The Whoop-Up Trail;
Little, Brown & Company: 1933.


        Young Chip Bennett was only eighteen when he started North from Colorado leading his small string of horses. His father and mother were dead, and his mother’s last words had been of his only brother, Wane. “Go North and find Wane,” she had said, “and stick to him.” Weeks later, thin and hard and weary, Chip hitched his string one night in the dusty town of Cow Island on the Missouri. He had reason to believe that Wane was working on some ranch nearby.

        Before that night was over, young Chip had enough adventures to last a grown man a lifetime. First he was accused of stealing his own horses and, when he protested, he was beaten, his revolver taken away, and he was locked up in a filthy old potato cellar. Then he was rescued. Then he decided that he was in love. Then he discovered that his brother had probably been murdered. And before morning came, he was working for Jim Whitmore and the Flying U with a burning resolve in his heart.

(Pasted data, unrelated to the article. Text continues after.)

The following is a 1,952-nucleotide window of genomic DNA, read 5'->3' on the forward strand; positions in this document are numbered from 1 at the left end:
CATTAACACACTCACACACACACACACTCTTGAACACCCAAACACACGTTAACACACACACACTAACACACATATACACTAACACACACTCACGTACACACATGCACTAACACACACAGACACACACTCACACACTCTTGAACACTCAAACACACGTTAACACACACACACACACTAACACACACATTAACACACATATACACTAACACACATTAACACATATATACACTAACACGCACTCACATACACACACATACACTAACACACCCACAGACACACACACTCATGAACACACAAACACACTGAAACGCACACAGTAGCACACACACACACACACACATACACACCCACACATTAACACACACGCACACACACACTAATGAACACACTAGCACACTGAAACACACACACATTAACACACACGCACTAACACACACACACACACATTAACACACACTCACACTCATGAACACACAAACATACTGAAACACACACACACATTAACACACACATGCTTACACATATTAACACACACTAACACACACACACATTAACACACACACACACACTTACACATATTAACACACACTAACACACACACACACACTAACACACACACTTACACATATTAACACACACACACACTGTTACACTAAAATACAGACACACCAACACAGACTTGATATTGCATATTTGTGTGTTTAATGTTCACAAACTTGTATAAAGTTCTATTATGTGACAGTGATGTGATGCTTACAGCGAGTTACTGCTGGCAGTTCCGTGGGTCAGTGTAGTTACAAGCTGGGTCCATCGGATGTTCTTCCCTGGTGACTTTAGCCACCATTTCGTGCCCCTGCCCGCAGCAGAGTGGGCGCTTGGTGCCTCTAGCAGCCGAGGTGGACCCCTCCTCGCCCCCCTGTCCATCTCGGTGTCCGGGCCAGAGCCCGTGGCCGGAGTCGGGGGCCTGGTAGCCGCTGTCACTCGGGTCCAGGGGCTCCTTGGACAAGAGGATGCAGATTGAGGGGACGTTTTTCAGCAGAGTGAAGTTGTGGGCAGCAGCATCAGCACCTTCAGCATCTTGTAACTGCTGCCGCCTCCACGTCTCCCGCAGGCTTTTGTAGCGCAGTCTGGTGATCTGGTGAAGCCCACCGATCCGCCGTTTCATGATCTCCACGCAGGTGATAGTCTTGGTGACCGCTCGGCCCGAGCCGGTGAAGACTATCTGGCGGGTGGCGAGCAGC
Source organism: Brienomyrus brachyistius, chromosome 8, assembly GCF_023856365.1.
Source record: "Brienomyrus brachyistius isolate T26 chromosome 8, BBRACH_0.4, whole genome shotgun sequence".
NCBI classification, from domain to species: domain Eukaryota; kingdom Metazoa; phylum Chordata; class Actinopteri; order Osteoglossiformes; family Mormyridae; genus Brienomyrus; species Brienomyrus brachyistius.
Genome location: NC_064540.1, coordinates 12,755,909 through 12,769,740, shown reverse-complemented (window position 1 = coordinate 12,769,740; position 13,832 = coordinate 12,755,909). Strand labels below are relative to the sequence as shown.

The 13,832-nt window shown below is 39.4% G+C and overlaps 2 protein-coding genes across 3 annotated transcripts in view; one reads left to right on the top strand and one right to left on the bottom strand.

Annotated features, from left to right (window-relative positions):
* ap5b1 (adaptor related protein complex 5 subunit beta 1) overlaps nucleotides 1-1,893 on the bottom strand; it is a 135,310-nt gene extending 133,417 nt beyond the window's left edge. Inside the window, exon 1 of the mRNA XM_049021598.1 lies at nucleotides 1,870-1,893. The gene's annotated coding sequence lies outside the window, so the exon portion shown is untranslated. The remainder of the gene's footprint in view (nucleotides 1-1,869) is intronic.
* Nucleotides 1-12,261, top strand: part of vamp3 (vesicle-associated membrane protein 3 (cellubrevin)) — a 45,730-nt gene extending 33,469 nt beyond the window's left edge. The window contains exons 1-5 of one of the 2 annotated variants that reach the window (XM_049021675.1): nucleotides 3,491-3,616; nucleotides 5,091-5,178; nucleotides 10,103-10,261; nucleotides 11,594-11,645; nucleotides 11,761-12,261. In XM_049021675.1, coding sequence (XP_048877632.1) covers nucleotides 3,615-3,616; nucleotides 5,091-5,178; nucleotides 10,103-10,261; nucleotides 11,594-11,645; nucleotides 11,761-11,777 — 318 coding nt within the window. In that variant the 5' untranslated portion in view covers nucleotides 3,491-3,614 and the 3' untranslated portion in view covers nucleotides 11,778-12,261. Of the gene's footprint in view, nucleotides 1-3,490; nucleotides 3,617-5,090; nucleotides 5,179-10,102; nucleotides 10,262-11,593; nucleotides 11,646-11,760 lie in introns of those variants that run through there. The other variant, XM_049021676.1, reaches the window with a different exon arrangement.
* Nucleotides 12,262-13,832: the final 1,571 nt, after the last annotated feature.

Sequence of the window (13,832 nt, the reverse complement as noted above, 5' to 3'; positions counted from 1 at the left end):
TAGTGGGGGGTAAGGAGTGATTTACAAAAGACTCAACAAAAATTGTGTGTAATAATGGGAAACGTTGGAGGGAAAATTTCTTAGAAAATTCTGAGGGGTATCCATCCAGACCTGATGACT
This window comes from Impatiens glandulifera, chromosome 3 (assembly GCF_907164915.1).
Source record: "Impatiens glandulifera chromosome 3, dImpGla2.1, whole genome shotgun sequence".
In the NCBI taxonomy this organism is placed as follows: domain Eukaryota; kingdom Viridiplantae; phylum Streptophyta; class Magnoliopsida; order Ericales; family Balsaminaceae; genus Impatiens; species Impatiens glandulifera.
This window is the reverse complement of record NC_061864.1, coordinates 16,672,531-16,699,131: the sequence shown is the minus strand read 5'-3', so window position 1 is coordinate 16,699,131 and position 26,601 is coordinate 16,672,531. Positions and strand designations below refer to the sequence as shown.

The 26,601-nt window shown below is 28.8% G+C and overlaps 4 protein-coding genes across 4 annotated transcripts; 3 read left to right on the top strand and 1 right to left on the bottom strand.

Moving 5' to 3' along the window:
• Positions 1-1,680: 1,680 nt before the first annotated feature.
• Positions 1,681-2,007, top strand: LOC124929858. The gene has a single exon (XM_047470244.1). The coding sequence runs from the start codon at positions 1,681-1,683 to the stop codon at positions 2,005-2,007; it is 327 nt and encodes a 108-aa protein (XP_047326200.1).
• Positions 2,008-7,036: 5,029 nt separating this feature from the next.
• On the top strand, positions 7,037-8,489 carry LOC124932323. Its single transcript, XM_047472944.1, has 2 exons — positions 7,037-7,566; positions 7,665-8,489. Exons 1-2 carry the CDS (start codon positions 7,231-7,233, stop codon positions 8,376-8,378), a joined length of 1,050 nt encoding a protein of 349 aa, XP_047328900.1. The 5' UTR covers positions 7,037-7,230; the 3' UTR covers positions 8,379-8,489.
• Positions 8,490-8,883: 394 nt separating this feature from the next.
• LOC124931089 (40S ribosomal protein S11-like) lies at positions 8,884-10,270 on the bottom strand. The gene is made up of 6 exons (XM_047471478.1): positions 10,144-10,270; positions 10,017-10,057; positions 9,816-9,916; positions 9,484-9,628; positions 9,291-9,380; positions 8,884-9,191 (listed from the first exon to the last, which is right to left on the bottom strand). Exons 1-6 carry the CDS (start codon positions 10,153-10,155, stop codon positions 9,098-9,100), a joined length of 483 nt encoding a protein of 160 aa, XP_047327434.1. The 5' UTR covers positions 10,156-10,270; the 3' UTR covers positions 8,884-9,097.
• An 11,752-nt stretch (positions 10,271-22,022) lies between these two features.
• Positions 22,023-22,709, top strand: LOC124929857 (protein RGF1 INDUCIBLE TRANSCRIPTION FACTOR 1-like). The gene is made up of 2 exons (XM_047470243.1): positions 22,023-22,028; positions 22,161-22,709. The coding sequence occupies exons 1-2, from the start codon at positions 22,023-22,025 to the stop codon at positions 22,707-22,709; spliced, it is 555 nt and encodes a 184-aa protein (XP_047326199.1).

That is only the beginning of one of the fastest-moving dramas of the old West which this famous author has ever written. You’ll sit spellbound til the last shot is fired.